Ep 28 – The Child Within

Before you hit record, I think that we should talk about the incredible experience we had together the other day.

We are recording it hasn’t changed my mind. Okay. Fries are made let’s talk

about the middle school that we got to go to college. You middle. How many seventh graders? Do you think were in the room?

I don’t know, how many. How many. Do you think I’m terrible?

I’m terrible at guessing 200 I would easily there are four of us in the room and there are only two. Let’s say there are 200 I have no idea.

Well, their sixth graders, seventh graders and eighth graders, they’re the school is massive, I would say less 200 in each class. So let’s say there’s 207th graders. Just go with it.

So Nathan and I had the opportunity to just very silent quiet today. It’s because I’m it’s it’s I’m exhausted.

Saturday, Dr. Carroll and I did an incredible Wreaths Across America event. And I picked him up and he was bell to bill on Friday. So I’m talking for you right now I’m looking him in the eye with just such confidence. Seven to 730 ish on Friday. He didn’t get a single break. And then I’m in his driveway first thing in the morning on a Saturday as a dress up in a suit and a bow tie and do more stuff. Thanks for picking me up. You’re welcome, man. I know that you’ve been slammed.

I just left a car at my office because I was I was done. It’s okay. Anyway. So

when you’re done, you just yeah, you just sit when

I work really late. When we’re going to go eat together, Joey will come and pick me up, which is so kind. And she did we went down. So it was a bit of a thing. And rather than go all the way back to get my truck, she just took me home. I

could just see like melting, like disappearing.

It’s not untrue. Yes. So we had the privilege of talking to middle school, college, middle school, in our area last Thursday, eight o’clock in the morning, a room of 200 could have been 2000 I don’t know, seventh graders. 17 112. And we were warned, look, they’re going to be tired, and they’re not going to pay any attention. And you know, of course the teachers are spot on about that because they face it every day. But to our surprise, and to theirs. These kids were incredibly attentive and respectful. And, and when we had our little q&a or, you know, like to say q and r not q&a questions, their responses. I know it’s so cute. Well, because I don’t want to presume that I have all the answers. That’s that’s good. But I do like questions. Yeah, they were they were engaged. I mean, they were more questions than we had time for. So we had to overlook some, which was always difficult. But it was a wonderful thing. And then the next day, I got this box of thank you letters, and there had to have been 200 Hey, that would be one way to figure it out.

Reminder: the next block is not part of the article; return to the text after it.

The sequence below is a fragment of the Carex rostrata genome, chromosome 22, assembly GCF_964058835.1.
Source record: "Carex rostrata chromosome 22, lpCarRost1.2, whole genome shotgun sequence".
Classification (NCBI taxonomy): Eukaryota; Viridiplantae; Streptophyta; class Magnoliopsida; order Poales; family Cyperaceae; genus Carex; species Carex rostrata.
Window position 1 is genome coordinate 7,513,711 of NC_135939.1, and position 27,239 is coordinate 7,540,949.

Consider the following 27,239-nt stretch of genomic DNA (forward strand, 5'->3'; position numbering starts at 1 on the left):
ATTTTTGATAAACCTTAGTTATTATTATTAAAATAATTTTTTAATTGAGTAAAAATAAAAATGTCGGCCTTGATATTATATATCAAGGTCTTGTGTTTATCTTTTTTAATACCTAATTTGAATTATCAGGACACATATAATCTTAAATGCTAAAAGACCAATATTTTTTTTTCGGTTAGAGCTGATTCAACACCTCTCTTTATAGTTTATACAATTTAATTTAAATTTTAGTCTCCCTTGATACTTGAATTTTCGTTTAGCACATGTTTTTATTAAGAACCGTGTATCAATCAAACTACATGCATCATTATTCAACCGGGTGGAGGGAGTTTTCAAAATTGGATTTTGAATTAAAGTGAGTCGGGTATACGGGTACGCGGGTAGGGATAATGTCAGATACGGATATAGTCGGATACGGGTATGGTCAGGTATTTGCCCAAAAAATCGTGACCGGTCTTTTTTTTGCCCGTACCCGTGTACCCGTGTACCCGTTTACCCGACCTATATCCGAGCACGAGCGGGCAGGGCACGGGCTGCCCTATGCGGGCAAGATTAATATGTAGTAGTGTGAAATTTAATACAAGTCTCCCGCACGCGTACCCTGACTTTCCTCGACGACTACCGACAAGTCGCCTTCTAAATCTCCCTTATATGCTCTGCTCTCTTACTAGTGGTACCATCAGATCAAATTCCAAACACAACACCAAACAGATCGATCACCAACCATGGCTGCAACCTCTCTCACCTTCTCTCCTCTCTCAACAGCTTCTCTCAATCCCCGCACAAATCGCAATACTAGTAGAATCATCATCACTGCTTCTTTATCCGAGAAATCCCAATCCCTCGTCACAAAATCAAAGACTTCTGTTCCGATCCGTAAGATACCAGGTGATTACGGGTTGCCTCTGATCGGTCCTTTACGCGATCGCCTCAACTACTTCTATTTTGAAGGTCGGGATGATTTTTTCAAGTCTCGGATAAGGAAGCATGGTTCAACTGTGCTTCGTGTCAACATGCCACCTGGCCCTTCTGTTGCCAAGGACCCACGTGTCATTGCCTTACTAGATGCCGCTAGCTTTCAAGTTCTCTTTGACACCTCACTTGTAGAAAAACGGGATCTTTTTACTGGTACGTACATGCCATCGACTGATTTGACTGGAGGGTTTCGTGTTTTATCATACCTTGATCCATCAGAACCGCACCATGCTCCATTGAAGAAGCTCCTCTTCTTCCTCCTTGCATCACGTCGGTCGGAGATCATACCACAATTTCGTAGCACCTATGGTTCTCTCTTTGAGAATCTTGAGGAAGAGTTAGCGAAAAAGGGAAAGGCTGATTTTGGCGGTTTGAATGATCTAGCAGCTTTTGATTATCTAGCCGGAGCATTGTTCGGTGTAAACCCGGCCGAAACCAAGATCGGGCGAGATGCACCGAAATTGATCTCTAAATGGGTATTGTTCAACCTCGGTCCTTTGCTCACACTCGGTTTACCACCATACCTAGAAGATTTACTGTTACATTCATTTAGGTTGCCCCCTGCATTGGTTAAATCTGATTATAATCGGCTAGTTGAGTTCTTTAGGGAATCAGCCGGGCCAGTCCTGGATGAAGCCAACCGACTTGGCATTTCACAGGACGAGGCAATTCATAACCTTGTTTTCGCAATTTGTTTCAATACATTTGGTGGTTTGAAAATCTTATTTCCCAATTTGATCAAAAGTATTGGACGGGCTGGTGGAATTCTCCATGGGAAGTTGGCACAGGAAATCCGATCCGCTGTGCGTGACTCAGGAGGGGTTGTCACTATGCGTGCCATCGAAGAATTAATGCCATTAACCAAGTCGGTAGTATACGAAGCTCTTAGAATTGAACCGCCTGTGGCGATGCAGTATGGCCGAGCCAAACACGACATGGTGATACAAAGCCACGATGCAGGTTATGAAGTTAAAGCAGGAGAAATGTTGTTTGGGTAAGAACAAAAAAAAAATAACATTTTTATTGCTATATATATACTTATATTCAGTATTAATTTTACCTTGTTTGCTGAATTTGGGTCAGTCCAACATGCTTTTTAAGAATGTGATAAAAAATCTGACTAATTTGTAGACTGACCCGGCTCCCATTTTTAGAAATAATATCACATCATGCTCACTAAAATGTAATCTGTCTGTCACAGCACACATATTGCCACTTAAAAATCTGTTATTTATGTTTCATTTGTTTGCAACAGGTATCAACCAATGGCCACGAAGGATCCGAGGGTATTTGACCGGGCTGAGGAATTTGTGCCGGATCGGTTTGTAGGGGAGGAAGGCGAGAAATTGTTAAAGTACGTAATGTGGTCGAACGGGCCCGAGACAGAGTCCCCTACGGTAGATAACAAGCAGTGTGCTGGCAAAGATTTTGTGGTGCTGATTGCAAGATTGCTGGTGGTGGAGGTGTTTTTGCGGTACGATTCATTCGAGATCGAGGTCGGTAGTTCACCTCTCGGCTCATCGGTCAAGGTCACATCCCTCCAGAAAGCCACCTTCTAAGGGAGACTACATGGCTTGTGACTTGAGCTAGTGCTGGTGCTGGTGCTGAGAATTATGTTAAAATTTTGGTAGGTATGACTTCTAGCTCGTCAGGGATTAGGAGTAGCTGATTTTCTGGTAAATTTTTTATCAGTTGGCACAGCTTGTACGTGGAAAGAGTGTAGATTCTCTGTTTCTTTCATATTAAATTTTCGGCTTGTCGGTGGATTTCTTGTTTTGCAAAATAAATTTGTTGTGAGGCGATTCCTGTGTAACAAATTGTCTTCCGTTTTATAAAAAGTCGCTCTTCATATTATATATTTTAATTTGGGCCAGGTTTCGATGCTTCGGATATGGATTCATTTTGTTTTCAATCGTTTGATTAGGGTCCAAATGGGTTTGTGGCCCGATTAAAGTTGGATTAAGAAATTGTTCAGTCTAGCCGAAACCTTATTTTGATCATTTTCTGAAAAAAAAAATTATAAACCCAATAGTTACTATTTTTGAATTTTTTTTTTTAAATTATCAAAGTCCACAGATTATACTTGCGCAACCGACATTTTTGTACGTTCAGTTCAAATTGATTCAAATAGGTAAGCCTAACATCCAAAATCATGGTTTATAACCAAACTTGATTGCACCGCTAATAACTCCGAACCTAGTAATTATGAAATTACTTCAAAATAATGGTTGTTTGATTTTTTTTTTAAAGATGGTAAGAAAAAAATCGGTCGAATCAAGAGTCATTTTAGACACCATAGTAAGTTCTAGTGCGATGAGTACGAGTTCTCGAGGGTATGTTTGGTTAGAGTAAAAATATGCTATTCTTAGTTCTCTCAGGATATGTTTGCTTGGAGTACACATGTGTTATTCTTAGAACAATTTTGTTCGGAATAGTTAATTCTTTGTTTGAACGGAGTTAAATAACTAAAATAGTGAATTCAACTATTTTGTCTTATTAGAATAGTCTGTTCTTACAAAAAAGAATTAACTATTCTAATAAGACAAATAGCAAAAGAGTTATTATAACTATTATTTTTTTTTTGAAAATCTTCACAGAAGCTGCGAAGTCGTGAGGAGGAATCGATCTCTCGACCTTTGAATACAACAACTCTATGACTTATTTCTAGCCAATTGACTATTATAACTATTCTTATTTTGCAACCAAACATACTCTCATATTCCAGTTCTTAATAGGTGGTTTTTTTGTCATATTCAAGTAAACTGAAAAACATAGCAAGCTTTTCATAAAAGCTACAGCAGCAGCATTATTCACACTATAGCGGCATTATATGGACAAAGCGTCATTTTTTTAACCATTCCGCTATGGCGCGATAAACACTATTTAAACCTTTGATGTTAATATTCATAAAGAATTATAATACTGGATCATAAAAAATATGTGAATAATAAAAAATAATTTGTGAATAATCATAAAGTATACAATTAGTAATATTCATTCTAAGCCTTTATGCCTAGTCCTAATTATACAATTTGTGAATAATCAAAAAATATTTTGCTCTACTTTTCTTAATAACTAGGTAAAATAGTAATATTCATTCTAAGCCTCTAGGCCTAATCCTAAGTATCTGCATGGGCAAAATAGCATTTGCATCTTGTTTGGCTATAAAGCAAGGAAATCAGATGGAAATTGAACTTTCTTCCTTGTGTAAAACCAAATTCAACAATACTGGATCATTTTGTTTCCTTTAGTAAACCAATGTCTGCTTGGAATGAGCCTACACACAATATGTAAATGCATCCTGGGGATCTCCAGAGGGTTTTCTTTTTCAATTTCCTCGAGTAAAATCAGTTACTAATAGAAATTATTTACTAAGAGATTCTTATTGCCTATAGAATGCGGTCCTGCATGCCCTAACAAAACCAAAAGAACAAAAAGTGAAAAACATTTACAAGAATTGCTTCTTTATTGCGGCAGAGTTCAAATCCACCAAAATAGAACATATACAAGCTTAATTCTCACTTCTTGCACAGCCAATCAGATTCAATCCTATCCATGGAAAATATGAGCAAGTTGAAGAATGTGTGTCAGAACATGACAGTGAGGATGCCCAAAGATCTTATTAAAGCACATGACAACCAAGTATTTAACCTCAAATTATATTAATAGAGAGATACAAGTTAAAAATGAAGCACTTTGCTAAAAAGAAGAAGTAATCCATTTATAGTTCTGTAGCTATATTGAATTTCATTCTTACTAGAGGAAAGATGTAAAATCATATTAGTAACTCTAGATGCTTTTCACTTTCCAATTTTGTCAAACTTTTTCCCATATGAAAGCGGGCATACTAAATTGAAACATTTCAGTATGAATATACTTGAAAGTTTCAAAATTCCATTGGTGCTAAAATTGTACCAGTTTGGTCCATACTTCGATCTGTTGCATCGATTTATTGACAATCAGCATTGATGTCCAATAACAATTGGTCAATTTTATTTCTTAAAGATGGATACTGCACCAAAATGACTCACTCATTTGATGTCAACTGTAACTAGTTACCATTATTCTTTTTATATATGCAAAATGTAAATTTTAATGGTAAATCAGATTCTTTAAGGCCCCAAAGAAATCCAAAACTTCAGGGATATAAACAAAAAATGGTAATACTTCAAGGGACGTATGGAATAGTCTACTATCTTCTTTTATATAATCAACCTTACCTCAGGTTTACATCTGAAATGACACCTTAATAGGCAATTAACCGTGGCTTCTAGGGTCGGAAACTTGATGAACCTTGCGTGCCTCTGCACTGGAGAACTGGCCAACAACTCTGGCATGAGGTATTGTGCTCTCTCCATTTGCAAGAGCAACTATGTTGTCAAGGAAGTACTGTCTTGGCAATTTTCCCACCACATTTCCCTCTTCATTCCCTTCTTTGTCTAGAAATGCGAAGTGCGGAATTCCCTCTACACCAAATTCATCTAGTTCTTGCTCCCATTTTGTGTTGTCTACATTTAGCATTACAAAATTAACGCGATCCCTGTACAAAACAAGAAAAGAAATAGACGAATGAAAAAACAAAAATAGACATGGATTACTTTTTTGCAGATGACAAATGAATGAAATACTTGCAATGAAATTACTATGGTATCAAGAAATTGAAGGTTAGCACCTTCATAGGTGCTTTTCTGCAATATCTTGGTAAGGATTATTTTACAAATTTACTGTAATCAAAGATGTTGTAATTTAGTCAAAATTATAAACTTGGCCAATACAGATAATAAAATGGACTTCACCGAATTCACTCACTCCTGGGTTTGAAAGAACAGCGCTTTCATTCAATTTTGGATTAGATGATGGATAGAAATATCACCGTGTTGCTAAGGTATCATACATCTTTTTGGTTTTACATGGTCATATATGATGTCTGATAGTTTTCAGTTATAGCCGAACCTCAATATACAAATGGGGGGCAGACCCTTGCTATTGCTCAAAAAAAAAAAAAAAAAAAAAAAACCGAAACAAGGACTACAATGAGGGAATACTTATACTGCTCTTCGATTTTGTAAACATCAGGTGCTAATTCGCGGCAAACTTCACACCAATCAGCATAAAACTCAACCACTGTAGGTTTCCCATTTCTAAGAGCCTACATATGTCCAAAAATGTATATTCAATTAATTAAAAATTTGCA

Let’s count them. All right,

we’ll do that. That’d be good. There were I mean, he’s a box full of letters. And it’s just such a such a sweet, thoughtful gesture for every single student to write even the ones I’m sure he didn’t want to. They did and they were all completely respectful and some of them were very funny. Some were very moving some

are extremely moving a special thank you to the administration there is Shawn and Marlon and and all the teachers who who invited us to come and speak to they they invited us get this everyone they invited us because they are currently listening to and you can specify this better they’re currently listening to people who are had created a movement if you will, of the JFK. The Martin Luther King Jr. is people who have really stood behind something kindness and inclusion and, and acceptance and really push that movement forward. And they so happen to not only listen to their speeches, but the teachers are introducing the you’ll die trying podcast. how humbling is that Jay? I mean, that’s incredible. It’s

awesome. Miss Shauna Mullen created this lesson for the about the power of speech. Brilliant. Really? Yeah. It’s and for them to be listening to our, our podcast. And I mean, that’s just crazy, especially alongside the likes of like real. Right. movers and shakers, right. Martin Luther King and JFK. By the way, I saw your socks the other day that had JFK on them. Did you get them? No, because I was already getting some that had hand grenades on them. But I thought the JFK socks Cool. I’ll probably go back.